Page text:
I am test-driving a pheasant tonight for Christmas Eve dinner at my darling sister Molly’s house. In fact, her husband got twelve pheasants on a recent hunting trip, and, if all goes well, we’ll be feasting on them together Friday night. I haven’t had a pheasant dinner like we’re planning since my dear grandfather passed away in 1985, and roasting the bird has brought back a flood of memories of sitting at their table, so happy to just be there, eating yummy things that he and my grandma had cooked for us, making a little pile of buckshot on my plate, and watching my grandpa dip his flour-dusted roll into the butter and through the pheasant gravy on his plate. How I miss them and time at their table.
Wild pheasant is much gamier than commercially raised, and also considerably leaner. It benefits from barding, but in lieu of such, I opted to just smear my bird liberally with softened butter. Barding the bird is easy enough—you simply place a layer of bacon or slab fat over the breast of the bird—but I prefer to enjoy game birds as my grandpa made them, their nature unadulterated. To test-drive roasting tonight, I kept things ultra simple, but you could stuff pheasants with anything you like: with wild rice, with a proper stuffing made with sausage and cubed bread, or even with clementines or lemon and perhaps some thyme or sage leaves. If you stuff your bird, add five to ten minutes per pound to your roasting time, and stuff the bird just before it goes into the oven.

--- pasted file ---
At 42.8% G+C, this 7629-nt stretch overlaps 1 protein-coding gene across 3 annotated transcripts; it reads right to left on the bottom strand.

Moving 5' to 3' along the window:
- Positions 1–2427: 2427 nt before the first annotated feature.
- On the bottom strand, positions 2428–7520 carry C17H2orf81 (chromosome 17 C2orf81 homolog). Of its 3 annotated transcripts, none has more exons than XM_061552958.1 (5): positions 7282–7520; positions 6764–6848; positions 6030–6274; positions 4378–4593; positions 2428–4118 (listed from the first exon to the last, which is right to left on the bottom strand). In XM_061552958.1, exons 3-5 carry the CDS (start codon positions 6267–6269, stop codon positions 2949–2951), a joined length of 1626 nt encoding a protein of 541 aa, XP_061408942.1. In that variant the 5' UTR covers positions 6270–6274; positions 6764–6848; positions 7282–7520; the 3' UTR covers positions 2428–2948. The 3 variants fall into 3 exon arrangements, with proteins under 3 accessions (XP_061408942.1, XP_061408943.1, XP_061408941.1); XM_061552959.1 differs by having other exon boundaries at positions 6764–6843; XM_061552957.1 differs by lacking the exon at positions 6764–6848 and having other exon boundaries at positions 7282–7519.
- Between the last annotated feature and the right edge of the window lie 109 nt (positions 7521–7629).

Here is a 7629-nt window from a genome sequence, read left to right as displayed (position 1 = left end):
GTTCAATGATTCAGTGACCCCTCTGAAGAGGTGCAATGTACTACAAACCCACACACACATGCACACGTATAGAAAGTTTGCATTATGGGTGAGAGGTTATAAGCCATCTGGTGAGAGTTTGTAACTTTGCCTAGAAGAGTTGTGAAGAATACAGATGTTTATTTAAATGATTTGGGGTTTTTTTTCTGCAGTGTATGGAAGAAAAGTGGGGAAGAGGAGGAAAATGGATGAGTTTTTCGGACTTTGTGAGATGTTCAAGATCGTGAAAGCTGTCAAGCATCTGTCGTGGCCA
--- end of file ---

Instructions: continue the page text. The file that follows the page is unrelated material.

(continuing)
The bird pictured here arrived skinless, the victim of a very lazy butcher, poor bird. If you hunt for your own birds, pluck them and leave the skin on. Skinless, I’m afraid, they are doomed to dryness, though this little bird was still delicious drizzled with a little pan gravy. With the skin, they will live up to their succulent potential.
Roast Pheasant with Pan Gravy
One pheasant per two diners
A good knob of softened butter
Salt and pepper
Chicken stock for the pan gravy, perhaps 2 c. (preferably homemade)
- Preheat your oven to 450 degrees.
- Rinse your bird and pat it dry.
- Rub it liberally with softened butter and sprinkle it all over and inside with salt and pepper.
- Place it in a roasting pan and into the oven. Immediately turn the oven temperature down to 350 degrees.
- Roast the bird for 20 minutes per pound, or until the juices run clear.
- Tent the bird with aluminum foil and allow it to rest for ten minutes.
- Place the roasting pan on the stove over medium heat and add a bit of chicken stock to the pan.
- Scrape up the pan juices and any crispy bits with a wooden spoon.
- Bring the stock and pan juices to a boil and reduce them until they are a syrupy consistency.
- Taste and adjust seasoning if necessary.